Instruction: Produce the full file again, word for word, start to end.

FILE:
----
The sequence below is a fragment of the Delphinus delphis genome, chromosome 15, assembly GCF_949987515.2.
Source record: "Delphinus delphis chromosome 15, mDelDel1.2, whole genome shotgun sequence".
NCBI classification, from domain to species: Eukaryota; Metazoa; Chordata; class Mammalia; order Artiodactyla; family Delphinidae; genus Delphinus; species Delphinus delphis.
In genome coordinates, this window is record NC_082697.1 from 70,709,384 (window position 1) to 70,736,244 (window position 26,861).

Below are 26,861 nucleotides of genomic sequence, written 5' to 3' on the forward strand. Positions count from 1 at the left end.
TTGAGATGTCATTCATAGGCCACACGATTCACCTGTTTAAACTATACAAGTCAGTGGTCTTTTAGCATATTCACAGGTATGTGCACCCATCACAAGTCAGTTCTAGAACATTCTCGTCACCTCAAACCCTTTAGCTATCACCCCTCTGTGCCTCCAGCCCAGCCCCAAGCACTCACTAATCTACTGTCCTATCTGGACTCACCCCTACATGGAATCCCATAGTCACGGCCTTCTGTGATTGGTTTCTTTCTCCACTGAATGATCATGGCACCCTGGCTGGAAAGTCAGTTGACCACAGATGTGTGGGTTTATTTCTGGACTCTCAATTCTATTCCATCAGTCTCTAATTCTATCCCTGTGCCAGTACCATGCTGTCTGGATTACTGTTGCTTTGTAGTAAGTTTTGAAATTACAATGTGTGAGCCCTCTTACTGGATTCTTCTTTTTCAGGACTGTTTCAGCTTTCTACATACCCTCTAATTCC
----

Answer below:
The sequence below is a fragment of the Delphinus delphis genome, chromosome 15, assembly GCF_949987515.2.
Source record: "Delphinus delphis chromosome 15, mDelDel1.2, whole genome shotgun sequence".
NCBI classification, from domain to species: Eukaryota; Metazoa; Chordata; class Mammalia; order Artiodactyla; family Delphinidae; genus Delphinus; species Delphinus delphis.
In genome coordinates, this window is record NC_082697.1 from 70,709,384 (window position 1) to 70,736,244 (window position 26,861).

Below are 26,861 nucleotides of genomic sequence, written 5' to 3' on the forward strand. Positions count from 1 at the left end.
TTGAGATGTCATTCATAGGCCACACGATTCACCTGTTTAAACTATACAAGTCAGTGGTCTTTTAGCATATTCACAGGTATGTGCACCCATCACAAGTCAGTTCTAGAACATTCTCGTCACCTCAAACCCTTTAGCTATCACCCCTCTGTGCCTCCAGCCCAGCCCCAAGCACTCACTAATCTACTGTCCTATCTGGACTCACCCCTACATGGAATCCCATAGTCACGGCCTTCTGTGATTGGTTTCTTTCTCCACTGAATGATCATGGCACCCTGGCTGGAAAGTCAGTTGACCACAGATGTGTGGGTTTATTTCTGGACTCTCAATTCTATTCCATCAGTCTCTAATTCTATCCCTGTGCCAGTACCATGCTGTCTGGATTACTGTTGCTTTGTAGTAAGTTTTGAAATTACAATGTGTGAGCCCTCTTACTGGATTCTTCTTTTTCAGGACTGTTTCAGCTTTCTACATACCCTCTAATTCC